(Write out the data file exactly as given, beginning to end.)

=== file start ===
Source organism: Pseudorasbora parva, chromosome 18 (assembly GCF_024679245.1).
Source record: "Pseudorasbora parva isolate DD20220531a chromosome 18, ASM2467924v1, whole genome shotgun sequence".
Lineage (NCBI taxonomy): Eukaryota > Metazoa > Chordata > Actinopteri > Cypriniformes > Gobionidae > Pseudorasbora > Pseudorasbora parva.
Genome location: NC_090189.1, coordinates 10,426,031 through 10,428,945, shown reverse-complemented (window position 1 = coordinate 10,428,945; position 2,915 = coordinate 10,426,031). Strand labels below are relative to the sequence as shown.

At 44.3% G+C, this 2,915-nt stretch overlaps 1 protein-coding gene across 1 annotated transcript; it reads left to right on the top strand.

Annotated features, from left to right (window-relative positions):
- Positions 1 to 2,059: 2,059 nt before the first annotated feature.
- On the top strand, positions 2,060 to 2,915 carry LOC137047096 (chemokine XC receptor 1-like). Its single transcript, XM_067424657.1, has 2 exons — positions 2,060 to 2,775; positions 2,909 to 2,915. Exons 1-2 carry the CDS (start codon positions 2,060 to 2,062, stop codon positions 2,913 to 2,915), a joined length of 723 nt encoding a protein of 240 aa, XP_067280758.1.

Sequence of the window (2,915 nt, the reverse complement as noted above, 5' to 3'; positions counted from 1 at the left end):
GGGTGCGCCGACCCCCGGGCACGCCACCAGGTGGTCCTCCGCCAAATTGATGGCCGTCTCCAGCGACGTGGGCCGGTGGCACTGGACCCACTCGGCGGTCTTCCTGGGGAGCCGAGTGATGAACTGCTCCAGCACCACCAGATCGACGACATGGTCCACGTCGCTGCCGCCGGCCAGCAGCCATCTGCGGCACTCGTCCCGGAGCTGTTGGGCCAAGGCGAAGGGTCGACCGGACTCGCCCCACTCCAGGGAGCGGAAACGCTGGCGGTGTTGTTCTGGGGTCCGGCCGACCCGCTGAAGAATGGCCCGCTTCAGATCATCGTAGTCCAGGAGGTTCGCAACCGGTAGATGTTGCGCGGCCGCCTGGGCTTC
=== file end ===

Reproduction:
Source organism: Pseudorasbora parva, chromosome 18 (assembly GCF_024679245.1).
Source record: "Pseudorasbora parva isolate DD20220531a chromosome 18, ASM2467924v1, whole genome shotgun sequence".
Lineage (NCBI taxonomy): Eukaryota > Metazoa > Chordata > Actinopteri > Cypriniformes > Gobionidae > Pseudorasbora > Pseudorasbora parva.
Genome location: NC_090189.1, coordinates 10,426,031 through 10,428,945, shown reverse-complemented (window position 1 = coordinate 10,428,945; position 2,915 = coordinate 10,426,031). Strand labels below are relative to the sequence as shown.

At 44.3% G+C, this 2,915-nt stretch overlaps 1 protein-coding gene across 1 annotated transcript; it reads left to right on the top strand.

Annotated features, from left to right (window-relative positions):
- Positions 1 to 2,059: 2,059 nt before the first annotated feature.
- On the top strand, positions 2,060 to 2,915 carry LOC137047096 (chemokine XC receptor 1-like). Its single transcript, XM_067424657.1, has 2 exons — positions 2,060 to 2,775; positions 2,909 to 2,915. Exons 1-2 carry the CDS (start codon positions 2,060 to 2,062, stop codon positions 2,913 to 2,915), a joined length of 723 nt encoding a protein of 240 aa, XP_067280758.1.

Sequence of the window (2,915 nt, the reverse complement as noted above, 5' to 3'; positions counted from 1 at the left end):
GGGTGCGCCGACCCCCGGGCACGCCACCAGGTGGTCCTCCGCCAAATTGATGGCCGTCTCCAGCGACGTGGGCCGGTGGCACTGGACCCACTCGGCGGTCTTCCTGGGGAGCCGAGTGATGAACTGCTCCAGCACCACCAGATCGACGACATGGTCCACGTCGCTGCCGCCGGCCAGCAGCCATCTGCGGCACTCGTCCCGGAGCTGTTGGGCCAAGGCGAAGGGTCGACCGGACTCGCCCCACTCCAGGGAGCGGAAACGCTGGCGGTGTTGTTCTGGGGTCCGGCCGACCCGCTGAAGAATGGCCCGCTTCAGATCATCGTAGTCCAGGAGGTTCGCAACCGGTAGATGTTGCGCGGCCGCCTGGGCTTC